Raising Lazarus: context

Dodekaorton 6 Raising of LazarusJohn 11:1-45.  1 Now a man was ill, Lazarus from Bethany, the village of Mary and her sister Martha. 2 Mary was the one who had anointed the Lord with perfumed oil and dried his feet with her hair; it was her brother Lazarus who was ill. 3 So the sisters sent word to him, saying, “Master, the one you love is ill.” 4 When Jesus heard this he said, “This illness is not to end in death, but is for the glory of God, that the Son of God may be glorified through it.” 5 Now Jesus loved Martha and her sister and Lazarus. 6 So when he heard that he was ill, he remained for two days in the place where he was.

The remainder of the gospel reading can be found here.

Context. In the Lenten season (Year A) the 4th Sunday in Lenten recounts the story of the healing of the man born blind (John 9:1-41). In the commentary on that gospel it was explained that the miracles (called “signs” / semeia) in the gospel according to John point beyond themselves to the divine – not just the divine as a vague power, but to a person. They identify Jesus as the light and life of the world, the bread of life from heaven, and the Logos who, through the semeia/signs, reveals his own glory, which is also the glory of God his Father, since he and the Father are one and since he does the Father’s will and works. These signs are given that we might believe (Jn 20:26). For John, sin is the failure to believe and accept the consequential changes in one’s life. All the characters of John 9 (on-lookers, neighbors, parents, the Pharisees and other religious leaders) are judged in their failure to acknowledge Jesus as Lord and Savior and to subsequently become witnesses to Jesus as the glory of God.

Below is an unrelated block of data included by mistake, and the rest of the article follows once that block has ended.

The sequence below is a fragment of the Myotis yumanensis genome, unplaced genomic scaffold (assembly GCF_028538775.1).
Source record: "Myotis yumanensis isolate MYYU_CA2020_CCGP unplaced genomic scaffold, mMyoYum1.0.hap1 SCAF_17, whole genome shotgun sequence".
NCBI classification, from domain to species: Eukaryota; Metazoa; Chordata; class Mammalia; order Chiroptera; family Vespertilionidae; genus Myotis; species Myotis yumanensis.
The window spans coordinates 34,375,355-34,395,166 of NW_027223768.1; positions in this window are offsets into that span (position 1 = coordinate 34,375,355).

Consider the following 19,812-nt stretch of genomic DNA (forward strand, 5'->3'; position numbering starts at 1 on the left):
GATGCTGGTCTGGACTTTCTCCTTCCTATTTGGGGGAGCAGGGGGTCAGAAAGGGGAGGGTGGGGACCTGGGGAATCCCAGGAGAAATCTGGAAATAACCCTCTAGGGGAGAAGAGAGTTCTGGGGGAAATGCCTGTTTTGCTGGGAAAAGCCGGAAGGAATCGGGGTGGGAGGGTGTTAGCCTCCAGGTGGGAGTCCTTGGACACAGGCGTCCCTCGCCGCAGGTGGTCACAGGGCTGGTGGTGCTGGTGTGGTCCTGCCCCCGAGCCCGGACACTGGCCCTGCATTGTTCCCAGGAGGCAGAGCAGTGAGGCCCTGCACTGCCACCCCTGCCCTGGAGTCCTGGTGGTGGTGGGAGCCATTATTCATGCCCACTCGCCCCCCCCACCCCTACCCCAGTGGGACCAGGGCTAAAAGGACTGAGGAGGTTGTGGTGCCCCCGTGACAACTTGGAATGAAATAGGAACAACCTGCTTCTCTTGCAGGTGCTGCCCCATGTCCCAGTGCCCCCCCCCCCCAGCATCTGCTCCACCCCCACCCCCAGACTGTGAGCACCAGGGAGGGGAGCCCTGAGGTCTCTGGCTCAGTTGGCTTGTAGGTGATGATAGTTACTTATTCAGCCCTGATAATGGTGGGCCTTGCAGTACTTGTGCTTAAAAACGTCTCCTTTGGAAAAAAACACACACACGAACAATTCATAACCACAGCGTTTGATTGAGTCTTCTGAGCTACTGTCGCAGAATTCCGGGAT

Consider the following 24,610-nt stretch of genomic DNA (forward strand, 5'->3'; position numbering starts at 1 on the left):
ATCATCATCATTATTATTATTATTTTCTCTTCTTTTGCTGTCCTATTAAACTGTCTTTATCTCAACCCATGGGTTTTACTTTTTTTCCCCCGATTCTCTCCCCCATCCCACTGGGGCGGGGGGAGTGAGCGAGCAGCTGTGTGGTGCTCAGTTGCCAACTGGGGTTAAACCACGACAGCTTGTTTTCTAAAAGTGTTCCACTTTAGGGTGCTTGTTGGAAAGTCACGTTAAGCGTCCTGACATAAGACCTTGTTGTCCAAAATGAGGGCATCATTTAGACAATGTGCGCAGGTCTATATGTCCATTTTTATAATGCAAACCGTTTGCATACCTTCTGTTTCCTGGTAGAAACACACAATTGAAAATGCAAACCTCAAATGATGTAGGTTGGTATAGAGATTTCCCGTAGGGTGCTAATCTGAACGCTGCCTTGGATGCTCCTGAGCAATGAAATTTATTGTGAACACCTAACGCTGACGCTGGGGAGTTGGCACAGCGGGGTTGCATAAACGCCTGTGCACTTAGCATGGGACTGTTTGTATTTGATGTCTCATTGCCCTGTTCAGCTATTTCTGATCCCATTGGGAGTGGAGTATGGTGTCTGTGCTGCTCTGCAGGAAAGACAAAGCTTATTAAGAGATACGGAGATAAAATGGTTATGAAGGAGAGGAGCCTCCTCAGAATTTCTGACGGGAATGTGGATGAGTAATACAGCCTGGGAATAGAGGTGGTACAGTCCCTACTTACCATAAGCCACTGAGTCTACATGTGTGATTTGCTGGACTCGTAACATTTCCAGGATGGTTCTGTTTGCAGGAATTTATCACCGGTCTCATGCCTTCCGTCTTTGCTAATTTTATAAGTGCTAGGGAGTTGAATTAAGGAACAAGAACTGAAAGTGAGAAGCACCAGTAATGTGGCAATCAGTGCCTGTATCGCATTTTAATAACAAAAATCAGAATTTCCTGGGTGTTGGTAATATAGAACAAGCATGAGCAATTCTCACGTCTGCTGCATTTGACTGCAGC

Chapter 10 continues the revelation of Jesus – and like the chapters before it, also reveal faith among people in the way they respond to the signs – or sin in the way they fail/refuse to respond to the sign. In John 10, Jesus reveals/identifies himself as the good shepherd (10:11,14) promised by Zechariah 34 who would bring the lost sheep of Israel back into the covenant relationship. The religious authorities respond that Jesus must be possessed by a demon – a far graver accusation than those levied against Jesus in John 9.

This represents an intensification of the growing conflict between Jesus and the religious authorities. Even as the authorities are divided, yet increasingly hostile to the person of Jesus and his ministry, at the same time, some have believed in Jesus. In the midst of this Jesus has already made oblique references to his death and resurrection (being “lifted up” in 3:14, 8:28). Those references will become concretized in John 11 when many parties begin to speak about Jesus’ impending death

Seeking to put all questions to an end, the authorities command Jesus to tell them plainly if he is the Messiah. Jesus’ answer is simple – I already did and if you can’t believe my words, then consider my works. This concludes with Jesus’ statement, “The Father and I are one.” The authorities clearly understand his meaning and take up stones (10:31) to kill Jesus because he has blasphemed (v.33) in claiming to be God. Jesus leaves Jerusalem and “went back across the Jordan to the place where John first baptized, and there he remained. Many came to him …And many there began to believe in him.” (John 10:40-42)

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